We are not exaggerating when we say that the type of wine glass affects the taste of your wine. We did not make that up, professional wine connoisseurs and sommeliers also support this statement. But how can you strategically match your wine glasses with your wine?
We learned that to a large extent from Bon Appetit’s sommelier André Mack . Firstly, he emphasizes how the different components of a wine glass (base, stem, chalice and base) influence the overall experience of your glass of wine.
In general you could say, for example, that larger glasses are more suitable for red wines, which need that oxygen badly. The acidity in white wines requires less. But even then, there are still different types of wine glasses, of which the list below provides a concise but relevant overview.
Burgundy wine glass
These balloon shaped glasses are wide and voluminous. The size of the glass allows it to capture the aromas of the wine well. Pour your most aromatic (Burgundy) wines, such as pinot noir, into these glasses.
Burgundy glasses often have the property that they are made of a thin type of glass. The thin glass allows the wine to enter your mouth slowly and gradually: perfect for carefully observing all the aromas.
Bordeaux wine glasses
Bordeaux wine glasses are slightly higher and narrower than a Burgundy glass. That’s because wines from Burgundy – often with a lot of Cabernet Sauvignon – need a lot of air: so you want a large part of your glass to remain unfilled, which gives the wine room to breathe.
In these glasses, the wines enter your mouth a little faster, which in turn spreads the wine evenly.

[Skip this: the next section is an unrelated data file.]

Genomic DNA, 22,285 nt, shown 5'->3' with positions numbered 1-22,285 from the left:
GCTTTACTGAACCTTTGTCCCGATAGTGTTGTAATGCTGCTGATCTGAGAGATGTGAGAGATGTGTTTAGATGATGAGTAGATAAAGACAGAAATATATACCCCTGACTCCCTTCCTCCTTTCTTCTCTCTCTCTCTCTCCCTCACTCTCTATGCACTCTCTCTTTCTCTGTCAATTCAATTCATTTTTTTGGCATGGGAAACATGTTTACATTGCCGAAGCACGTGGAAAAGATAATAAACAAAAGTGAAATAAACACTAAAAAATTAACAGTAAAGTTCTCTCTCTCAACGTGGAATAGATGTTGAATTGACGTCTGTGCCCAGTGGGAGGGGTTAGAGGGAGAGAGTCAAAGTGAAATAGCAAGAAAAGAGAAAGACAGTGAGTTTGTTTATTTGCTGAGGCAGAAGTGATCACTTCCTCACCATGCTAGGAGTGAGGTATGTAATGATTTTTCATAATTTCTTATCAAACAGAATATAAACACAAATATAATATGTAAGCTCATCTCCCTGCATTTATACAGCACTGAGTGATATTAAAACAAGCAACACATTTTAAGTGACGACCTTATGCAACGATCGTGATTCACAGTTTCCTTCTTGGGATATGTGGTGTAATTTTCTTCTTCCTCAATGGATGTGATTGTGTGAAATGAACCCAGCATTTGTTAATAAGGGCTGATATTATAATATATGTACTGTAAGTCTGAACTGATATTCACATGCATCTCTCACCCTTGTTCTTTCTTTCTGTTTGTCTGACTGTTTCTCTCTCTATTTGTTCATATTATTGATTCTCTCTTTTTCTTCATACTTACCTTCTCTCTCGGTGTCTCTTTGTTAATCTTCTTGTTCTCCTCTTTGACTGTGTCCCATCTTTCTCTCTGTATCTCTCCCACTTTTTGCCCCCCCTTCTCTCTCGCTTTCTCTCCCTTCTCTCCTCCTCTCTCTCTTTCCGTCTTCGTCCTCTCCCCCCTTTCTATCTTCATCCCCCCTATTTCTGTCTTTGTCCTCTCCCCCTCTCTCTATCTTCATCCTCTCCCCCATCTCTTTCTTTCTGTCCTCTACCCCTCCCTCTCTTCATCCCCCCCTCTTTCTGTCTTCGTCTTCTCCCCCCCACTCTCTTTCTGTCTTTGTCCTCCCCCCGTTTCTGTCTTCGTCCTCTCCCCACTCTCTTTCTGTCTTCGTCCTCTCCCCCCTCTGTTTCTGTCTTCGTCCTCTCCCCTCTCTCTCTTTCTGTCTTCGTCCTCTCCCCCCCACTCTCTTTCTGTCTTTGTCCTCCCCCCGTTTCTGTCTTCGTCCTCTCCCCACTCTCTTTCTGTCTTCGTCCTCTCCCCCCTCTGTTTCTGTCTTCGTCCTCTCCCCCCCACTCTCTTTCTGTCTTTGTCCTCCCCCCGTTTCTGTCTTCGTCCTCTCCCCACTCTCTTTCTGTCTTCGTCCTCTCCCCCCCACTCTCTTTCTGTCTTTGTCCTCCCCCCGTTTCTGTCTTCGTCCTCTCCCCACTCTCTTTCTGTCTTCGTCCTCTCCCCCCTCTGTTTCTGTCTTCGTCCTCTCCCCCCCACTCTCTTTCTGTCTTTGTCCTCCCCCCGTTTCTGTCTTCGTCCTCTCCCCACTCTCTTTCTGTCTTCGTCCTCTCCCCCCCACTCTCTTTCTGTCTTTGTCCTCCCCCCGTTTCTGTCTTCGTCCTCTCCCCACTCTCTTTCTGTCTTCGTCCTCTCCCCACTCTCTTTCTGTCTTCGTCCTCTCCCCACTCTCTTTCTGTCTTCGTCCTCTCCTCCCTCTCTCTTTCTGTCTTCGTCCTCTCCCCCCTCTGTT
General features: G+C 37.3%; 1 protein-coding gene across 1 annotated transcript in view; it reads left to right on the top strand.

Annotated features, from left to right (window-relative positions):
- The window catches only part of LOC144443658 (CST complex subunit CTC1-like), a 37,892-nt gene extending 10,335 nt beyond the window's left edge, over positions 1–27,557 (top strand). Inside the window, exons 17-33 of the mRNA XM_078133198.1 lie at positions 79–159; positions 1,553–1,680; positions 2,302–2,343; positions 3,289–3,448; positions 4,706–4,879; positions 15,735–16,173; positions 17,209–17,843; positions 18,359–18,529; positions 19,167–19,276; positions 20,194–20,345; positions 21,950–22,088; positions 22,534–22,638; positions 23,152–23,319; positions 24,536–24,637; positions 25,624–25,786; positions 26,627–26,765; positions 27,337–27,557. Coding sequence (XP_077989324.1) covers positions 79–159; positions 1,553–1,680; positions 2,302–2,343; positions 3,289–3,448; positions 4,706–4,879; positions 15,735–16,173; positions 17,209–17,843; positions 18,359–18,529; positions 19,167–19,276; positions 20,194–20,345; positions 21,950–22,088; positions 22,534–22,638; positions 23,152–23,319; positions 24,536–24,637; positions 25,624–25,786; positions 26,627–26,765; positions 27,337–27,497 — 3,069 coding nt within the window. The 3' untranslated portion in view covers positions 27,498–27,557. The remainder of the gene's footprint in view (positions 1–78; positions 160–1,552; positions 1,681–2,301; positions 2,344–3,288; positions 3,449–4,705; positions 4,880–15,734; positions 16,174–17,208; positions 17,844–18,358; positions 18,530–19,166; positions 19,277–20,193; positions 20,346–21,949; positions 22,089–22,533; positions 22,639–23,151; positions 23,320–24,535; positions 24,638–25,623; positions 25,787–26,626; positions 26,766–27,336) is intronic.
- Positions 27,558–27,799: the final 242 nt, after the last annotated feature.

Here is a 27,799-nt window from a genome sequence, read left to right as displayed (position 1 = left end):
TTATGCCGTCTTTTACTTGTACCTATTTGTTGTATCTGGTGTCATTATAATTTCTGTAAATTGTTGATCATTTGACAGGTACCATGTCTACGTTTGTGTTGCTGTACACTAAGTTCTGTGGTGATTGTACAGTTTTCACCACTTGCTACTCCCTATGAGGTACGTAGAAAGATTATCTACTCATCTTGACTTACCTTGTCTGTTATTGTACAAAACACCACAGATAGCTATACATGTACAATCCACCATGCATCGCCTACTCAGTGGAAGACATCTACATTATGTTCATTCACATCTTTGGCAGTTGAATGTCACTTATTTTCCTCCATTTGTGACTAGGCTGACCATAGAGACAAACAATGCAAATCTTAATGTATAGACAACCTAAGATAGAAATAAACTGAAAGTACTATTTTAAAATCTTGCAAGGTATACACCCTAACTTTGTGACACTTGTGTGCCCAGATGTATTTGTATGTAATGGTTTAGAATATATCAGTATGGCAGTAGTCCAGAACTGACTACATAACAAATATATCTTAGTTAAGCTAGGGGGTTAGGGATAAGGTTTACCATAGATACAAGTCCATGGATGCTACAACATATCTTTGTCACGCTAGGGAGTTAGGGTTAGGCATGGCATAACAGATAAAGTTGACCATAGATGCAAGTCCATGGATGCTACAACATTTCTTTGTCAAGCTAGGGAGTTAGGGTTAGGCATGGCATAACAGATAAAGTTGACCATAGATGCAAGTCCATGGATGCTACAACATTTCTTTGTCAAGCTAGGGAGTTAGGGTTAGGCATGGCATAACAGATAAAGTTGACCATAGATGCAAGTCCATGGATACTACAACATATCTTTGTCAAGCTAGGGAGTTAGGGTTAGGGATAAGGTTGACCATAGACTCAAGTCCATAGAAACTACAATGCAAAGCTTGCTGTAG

In terms of white wine glasses, a Chardonnay glass is one of the best known. The glass is smaller and shorter compared to red wine glasses, allowing the wine to enter your mouth more quickly and smoothly.
The smaller shape of the glass also allows a nice balance between sweet and sour tones: exactly what you want to guard with white wines.
A small glass, perfect for dessert wine that you don’t drink a lot of anyway. Due to the shape of the glass, the wine automatically ends up more in the center of your mouth.
Fun fact: it used to be assumed that different tastes are perceived by different parts of your tongue, but that assumption has now been debunked. So you can perceive any basic taste in any place of your tongue.
Flûtes are synonymous with the most iconic champagne glasses, the long narrow ones. The length of the glass nicely guides the bubbles upwards, which does justice to the taste of sparkling wines.
The visual also plays a role: after all, what could be more festive than a glass with cheerfully rising air bubbles?
Legend has it that coupe glasses are shaped after Marie Antoinette’s breasts. Whether that’s true or not: at least you immediately have an idea of the type of glass in question.
Although champagne is often served in this too, connoisseurs prefer an elongated flute. The large opening of a coupe glass means that bubbles quickly find their way out, which is not necessarily desirable. A safer choice is to use coupe glasses for cocktails or very sparkling ciders.
And finally: remember that a glass also determines your experience in a visual way. The sight of that first champagne glass with a drink, the swirling of a complex red wine in the chalice of a Burgundy glass, that moment when the host arrives with the smaller port glasses… You will automatically enjoy this more?